Greek Mythology and Gods





Ancient Greeks had invented, or gathered from other peoples in their earlier experiences, a whole family of gods, in whom the listeners to Homer quite positively and religiously believed. These gods were supposed to live on the summit of Mount Olympus, or rather, in the heaven which it upheld; for Olympus was the highest mountain known to the Greeks, towering as it does quite two miles above the sea on the northern border of Greece. Chief of these gods of Olympus was Zeus, or, to give him his later Roman name, Jupiter. Indeed, as all these gods have become much more commonly known by their Roman names, let us use these customary names, merely remembering that they are not the Greek ones. Zeus is Jupiter, the Thunderer, the king of heaven and its storms and lightnings. He was probably the chief god of the Achaeans, brought by these invaders from their northern home; for he is much the same as Odin, or Woden, the Scandinavian chief god.

Perhaps it was in the process of harmonizing Achaeans and Aegean that Hera, the ancient "Great Mother" of Crete and Argos was represented as the wife of Jupiter, the queen of heaven. Juno is her Roman name. Jupiter had also two older brothers, the more important of whom was Neptune, the ruler of the sea. It is worth noting that Neptune was also an ancient Pelasgian or Aegean god. The Aegean had been sailors; the Achaeans were not, so the latter readily accepted into the god-family this Aegean monarch of the ocean.

The third of the brothers was Pluto, who ruled over Hades, the world of the dead. The Greeks had learned to believe in an after-life; but they thought of the after-life as one of darkness and dreariness. There, good folk and bad were all assembled in one world. The bad suffered punishments adjudged to them by Minos, the old Cretan king, who was supposed with his brother, Rhadamanthus, to give laws to the dead, as once he had given them to the living. The souls of the good in Hades did not suffer, yet they had little joy in that idle world where they lacked all of the physical pleasures of sunshine, eating, drinking, and so on, which the Greeks most highly prized. So the Greek clung to life and its beauty and physical strength; and he dreaded old age and death, and shut them from his thoughts all that he could.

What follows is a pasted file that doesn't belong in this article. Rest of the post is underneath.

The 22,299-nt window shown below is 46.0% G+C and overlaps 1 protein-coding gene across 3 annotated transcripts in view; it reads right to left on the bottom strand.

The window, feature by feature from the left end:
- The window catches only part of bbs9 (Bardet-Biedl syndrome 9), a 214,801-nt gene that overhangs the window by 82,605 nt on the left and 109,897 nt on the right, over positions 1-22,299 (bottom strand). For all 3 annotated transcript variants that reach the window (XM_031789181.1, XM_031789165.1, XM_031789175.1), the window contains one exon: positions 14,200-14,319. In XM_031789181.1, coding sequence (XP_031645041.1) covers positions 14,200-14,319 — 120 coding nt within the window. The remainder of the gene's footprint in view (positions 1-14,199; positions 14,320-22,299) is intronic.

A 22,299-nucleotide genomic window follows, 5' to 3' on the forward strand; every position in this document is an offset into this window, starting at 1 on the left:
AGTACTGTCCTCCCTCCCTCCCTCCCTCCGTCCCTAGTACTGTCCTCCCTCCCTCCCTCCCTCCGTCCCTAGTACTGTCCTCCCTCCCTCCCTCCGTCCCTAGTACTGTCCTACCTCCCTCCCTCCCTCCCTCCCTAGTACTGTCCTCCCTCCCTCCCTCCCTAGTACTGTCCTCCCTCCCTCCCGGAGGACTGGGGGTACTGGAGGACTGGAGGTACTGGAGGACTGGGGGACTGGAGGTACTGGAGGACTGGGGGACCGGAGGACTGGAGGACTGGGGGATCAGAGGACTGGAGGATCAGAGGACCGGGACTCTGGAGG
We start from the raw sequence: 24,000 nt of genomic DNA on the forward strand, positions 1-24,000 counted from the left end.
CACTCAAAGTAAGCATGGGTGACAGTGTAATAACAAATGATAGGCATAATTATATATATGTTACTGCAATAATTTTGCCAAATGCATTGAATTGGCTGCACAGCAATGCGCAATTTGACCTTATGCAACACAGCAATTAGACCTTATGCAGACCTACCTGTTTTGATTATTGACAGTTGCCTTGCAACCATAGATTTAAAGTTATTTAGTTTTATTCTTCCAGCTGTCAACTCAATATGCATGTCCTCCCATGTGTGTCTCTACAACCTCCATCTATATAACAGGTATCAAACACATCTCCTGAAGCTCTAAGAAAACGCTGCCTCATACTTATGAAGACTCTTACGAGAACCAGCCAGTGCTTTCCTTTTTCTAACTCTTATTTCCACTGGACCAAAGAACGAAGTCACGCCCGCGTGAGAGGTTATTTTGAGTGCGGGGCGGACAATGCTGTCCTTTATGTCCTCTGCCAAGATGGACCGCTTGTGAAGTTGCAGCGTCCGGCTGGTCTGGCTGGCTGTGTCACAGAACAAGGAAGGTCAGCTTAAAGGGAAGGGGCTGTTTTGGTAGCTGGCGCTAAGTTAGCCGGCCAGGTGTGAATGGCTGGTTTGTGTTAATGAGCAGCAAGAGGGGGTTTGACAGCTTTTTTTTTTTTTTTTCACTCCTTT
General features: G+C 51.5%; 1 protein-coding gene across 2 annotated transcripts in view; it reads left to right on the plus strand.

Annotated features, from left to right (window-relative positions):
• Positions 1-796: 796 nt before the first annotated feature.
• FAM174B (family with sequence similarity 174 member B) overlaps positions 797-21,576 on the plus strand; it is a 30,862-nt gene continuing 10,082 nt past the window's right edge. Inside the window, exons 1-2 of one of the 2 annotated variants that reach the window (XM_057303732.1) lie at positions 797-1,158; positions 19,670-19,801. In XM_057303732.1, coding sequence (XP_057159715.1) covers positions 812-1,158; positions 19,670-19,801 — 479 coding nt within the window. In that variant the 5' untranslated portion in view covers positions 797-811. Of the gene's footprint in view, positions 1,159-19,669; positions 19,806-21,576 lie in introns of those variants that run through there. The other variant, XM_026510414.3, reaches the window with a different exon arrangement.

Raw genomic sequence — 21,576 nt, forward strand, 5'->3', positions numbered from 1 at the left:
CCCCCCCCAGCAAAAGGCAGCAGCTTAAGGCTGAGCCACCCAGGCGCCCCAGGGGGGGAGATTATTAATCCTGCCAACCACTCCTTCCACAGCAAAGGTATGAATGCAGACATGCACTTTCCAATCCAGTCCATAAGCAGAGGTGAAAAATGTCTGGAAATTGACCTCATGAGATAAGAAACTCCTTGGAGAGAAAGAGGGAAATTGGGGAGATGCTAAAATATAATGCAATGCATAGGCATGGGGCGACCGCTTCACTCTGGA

All the local deities of special places were also given places in this broad god-family. Thus the goddess Pallas Athena, or Minerva, to whom the Athenians were specially devoted, was declared to be a daughter of Jupiter. Then there was the old Pelasgian sun-deity Apollo, who had a shrine at Delphi. He was declared to be a son of Jupiter. His city, Delphi, lies on the slope of a huge mountain, Parnassus, amid the rugged chasms of which there was hidden a very ancient oracle, which prophesied the future in Apollo's name. What this oracle originally consisted of we do not know; but volcanic vapors arose from a cleft in the mountain, and a priesthood gathered round these and interpreted the meaning of the god and his promises to his worshippers. Faith in this oracle must have far antedated the Achaean invasion; for its commands were not only accepted by the leaders in the Trojan war, they were then venerated for their age and were blindly obeyed by all the Grecian people. Indeed, the worship of this oracle formed one of the main bonds of unity and nationality among the Greeks.

The great god Jupiter was supplied with ancestors as well as descendants. A whole series of legends told of his father Chronos, and his grandfather, Saturn, or Uranus, each of whom had once been the supreme god, but had been dethroned by his descendants, after bitter warfare. And back of all these generations of gods there still loomed dimly in the Grecian mind the ancient figure of Earth herself, the producer of all things, the forgotten "Great Mother" of the Cretan worship.